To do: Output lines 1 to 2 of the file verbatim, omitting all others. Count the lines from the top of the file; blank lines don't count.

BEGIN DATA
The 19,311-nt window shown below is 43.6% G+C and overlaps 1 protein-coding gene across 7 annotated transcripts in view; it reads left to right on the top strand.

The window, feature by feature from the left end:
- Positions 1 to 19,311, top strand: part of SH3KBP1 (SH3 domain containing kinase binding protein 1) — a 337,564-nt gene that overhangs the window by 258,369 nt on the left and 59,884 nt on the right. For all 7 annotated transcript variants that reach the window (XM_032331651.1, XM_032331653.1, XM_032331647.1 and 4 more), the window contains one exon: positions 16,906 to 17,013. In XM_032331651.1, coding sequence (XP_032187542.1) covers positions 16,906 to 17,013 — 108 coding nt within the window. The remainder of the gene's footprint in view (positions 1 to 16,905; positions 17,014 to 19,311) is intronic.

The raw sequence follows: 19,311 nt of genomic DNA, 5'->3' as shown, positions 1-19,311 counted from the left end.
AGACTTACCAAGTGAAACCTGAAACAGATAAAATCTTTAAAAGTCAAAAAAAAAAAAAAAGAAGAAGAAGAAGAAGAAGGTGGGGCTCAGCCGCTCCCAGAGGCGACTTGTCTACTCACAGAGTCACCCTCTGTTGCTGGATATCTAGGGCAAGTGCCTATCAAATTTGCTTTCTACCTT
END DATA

The 19,311-nt window shown below is 43.6% G+C and overlaps 1 protein-coding gene across 7 annotated transcripts in view; it reads left to right on the top strand.

The window, feature by feature from the left end: